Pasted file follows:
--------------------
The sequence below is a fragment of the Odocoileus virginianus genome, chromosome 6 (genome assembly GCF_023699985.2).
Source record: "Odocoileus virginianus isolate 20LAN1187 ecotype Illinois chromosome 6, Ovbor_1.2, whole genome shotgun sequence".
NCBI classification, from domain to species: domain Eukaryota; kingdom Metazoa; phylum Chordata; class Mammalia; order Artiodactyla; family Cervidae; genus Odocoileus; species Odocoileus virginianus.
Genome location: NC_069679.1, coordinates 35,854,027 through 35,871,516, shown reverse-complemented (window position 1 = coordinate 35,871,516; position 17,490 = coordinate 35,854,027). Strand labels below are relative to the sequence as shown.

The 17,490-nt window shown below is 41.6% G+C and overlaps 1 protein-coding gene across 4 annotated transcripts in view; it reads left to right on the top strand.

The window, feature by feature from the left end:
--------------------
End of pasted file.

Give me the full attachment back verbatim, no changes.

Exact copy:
The sequence below is a fragment of the Odocoileus virginianus genome, chromosome 6 (genome assembly GCF_023699985.2).
Source record: "Odocoileus virginianus isolate 20LAN1187 ecotype Illinois chromosome 6, Ovbor_1.2, whole genome shotgun sequence".
NCBI classification, from domain to species: domain Eukaryota; kingdom Metazoa; phylum Chordata; class Mammalia; order Artiodactyla; family Cervidae; genus Odocoileus; species Odocoileus virginianus.
Genome location: NC_069679.1, coordinates 35,854,027 through 35,871,516, shown reverse-complemented (window position 1 = coordinate 35,871,516; position 17,490 = coordinate 35,854,027). Strand labels below are relative to the sequence as shown.

The 17,490-nt window shown below is 41.6% G+C and overlaps 1 protein-coding gene across 4 annotated transcripts in view; it reads left to right on the top strand.

The window, feature by feature from the left end: